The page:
Mr Bambuckle’s Remarkables Join Forces – Tim Harris

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Penguin Australia

  • 1 March 2022
  • ISBN: 9781761044557
  • Imprint: Puffin
  • RRP: $14.99

It seems incredible – or should I say remarkable – that is already four years since I had the pleasure of sipping Himalayan tea with the delicious Mr Bambuckle – sorry, I mean, sipping delicious Himalayan tea with Mr Bambuckle! And now everyone’s favourite teacher (up there alongside me really) is back with his class of remarkable pupils, plus some new additions, and they have the most important undertaking ever when they collectively uncover Principal Sternblast’s dastardly plot.

The new children in the class have come from the recently closed Blue Valley Grammar, nearby private school, and while they are a tad reticent at first, each of the four quickly find that they are not only welcome but valued. But for how long? It appears the Blue Valley School is also under threat, not of entire closure, but a take-over by a private consortium who see an opportunity to create a new exclusive selective school to replace the defunct grammar school. And, as one would expect, Sternblast is up to his neck in the behind-the-scenes machinations with not one whit of concern for any havoc he may cause.

At first class 12B are rather nonplussed as they think that neither Mr Bambuckle nor Miss Frost are making an effort to stop this disaster. But as always, Mr B has all his ducks lined up as he makes sure that his pupils are both prepared and ready to combine their collective strengths and save their school.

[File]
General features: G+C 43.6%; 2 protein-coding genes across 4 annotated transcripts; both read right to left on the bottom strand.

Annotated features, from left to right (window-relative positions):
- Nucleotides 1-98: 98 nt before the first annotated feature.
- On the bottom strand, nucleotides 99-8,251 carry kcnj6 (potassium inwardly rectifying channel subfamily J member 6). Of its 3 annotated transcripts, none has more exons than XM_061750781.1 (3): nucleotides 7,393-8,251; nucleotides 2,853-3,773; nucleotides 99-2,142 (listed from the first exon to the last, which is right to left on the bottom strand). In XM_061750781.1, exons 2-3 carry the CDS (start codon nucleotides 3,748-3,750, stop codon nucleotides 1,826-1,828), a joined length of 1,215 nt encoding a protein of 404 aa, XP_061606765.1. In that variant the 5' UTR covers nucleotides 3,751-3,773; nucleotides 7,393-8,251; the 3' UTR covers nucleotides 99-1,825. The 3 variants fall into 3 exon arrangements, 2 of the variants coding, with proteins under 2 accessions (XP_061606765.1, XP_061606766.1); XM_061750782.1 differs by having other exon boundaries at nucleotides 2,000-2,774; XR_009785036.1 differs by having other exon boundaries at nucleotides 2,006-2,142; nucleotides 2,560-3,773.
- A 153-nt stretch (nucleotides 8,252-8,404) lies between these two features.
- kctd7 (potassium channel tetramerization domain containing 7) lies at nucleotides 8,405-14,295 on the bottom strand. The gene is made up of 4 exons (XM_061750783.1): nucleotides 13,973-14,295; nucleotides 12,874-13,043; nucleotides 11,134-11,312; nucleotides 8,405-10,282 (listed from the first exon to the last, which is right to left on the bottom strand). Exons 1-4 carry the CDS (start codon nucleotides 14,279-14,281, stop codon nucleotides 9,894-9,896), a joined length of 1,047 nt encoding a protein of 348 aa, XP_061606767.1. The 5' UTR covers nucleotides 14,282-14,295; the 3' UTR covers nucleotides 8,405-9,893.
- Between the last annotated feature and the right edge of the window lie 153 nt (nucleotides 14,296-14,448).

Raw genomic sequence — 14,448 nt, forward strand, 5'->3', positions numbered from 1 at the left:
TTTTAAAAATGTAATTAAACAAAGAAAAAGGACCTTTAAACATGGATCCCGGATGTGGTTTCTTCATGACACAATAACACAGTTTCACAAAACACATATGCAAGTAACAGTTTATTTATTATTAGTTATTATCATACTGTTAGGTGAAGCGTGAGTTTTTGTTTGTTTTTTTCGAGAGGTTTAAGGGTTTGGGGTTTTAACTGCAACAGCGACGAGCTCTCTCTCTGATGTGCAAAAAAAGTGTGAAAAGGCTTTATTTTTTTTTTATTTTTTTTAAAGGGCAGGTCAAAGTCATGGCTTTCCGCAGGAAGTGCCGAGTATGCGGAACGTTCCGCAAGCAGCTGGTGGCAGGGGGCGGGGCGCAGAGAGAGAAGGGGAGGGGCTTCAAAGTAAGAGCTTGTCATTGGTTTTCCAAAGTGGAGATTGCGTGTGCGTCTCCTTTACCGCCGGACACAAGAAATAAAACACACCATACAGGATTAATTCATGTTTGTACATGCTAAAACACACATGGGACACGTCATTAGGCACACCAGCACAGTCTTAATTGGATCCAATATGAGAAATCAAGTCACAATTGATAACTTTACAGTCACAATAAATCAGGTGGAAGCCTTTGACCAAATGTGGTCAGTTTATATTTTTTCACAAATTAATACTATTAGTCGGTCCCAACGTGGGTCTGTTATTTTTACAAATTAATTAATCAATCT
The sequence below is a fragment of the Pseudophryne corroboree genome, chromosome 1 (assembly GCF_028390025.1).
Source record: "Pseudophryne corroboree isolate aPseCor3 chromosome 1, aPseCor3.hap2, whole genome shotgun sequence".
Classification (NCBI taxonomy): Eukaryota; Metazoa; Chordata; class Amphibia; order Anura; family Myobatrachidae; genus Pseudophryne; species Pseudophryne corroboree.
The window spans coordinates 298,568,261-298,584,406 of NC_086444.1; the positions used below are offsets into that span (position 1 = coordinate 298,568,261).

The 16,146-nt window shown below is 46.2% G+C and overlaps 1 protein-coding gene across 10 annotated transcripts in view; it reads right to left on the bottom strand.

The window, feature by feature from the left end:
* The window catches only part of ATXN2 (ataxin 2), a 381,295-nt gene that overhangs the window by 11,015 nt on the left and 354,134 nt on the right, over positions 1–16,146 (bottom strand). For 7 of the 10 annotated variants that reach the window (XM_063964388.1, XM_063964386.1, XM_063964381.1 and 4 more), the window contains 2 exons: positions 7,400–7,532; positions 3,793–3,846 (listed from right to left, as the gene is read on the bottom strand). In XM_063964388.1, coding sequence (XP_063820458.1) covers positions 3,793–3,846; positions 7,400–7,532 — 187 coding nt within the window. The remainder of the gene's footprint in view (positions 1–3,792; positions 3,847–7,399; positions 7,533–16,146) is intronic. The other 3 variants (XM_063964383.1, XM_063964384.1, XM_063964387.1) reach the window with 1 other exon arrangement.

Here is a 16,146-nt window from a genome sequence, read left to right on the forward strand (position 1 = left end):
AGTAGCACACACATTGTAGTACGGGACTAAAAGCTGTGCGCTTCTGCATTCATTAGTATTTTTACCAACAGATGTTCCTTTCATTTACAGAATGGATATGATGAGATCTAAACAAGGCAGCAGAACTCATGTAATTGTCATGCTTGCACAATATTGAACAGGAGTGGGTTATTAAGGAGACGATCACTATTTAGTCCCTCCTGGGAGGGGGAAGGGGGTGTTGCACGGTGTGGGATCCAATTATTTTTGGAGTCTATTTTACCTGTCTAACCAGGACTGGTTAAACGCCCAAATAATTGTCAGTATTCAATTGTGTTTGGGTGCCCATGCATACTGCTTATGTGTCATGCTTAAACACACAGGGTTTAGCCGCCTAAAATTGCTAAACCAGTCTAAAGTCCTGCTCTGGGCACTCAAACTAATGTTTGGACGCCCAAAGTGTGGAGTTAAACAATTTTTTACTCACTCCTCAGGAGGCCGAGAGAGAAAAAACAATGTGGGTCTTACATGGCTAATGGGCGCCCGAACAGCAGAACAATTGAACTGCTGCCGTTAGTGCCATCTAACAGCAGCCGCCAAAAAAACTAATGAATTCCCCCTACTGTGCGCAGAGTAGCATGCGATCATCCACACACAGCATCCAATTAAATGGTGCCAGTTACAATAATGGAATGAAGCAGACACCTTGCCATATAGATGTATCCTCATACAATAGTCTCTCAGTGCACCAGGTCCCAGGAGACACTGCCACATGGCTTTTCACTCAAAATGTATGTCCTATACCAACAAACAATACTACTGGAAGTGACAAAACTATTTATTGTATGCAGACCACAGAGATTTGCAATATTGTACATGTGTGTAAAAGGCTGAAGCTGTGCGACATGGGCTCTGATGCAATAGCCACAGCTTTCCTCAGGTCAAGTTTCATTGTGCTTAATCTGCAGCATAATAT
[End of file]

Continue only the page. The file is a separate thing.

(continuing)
As always, this is such a fun read and while there is plenty of nonsense on offer, there is also many great messages imparted to readers: recognising one’s own worth, maximising impact by collaborative action, research and planning pay off, faith and trust in one’s comrades and the joys of true friendships – no matter how different the personalities. Tim has a real knack of combining the absurd with the meaningful, and his experience as a primary teacher always shines through in his excellent caricatures of 12B’s students.

This series has been so popular in my libraries, and without doubt there will be a clamouring to be the first to borrow this when you add it to your shelves.

Highly recommended for kiddos from around Year 4 upwards.

That Cat – Jacqueline Harvey. Illustrated by Kate Isobel Scott.

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Penguin Australia

  • 1 March 2022
  • ISBN: 9781761040702
  • Imprint: Puffin
  • RRP: $19.99

When the delightful Jacqueline came to my place last year (dinner, lots of talk and loads of laughs!) she told me about her first picture book which was on its way. How excitement!! And really no surprise regarding the subject matter – given her great affection for her adopted furbaby Bally Puss (who is far more sociable than our snarky Whiskers, who wouldn’t even come out to say miaow to our guest).

This is a gorgeous rhyming book which will provide much joy for the little humans in your life. It has exactly the right kind of bounce and jounce that is perfect for read-aloud for tiny toddlers, but also for those early readers who will love showing off their new vocabulary with the ‘-at’ words on offer. The simple text will provide a super platform for those emergent readers to strut their stuff whilst providing some juicy giggles with the lively and vibrant illustrations from Kate Isobel Scott.

Definitely not one to rest on her laurels with her best-selling series of Alice-Miranda (now with two animated stories on STAN), Clementine Rose and Kensy and Max, this super-talented creator and thoroughly lovely person is now adding to her impressive repertoire and I, for one, am looking forward to more entertaining and enjoyable titles.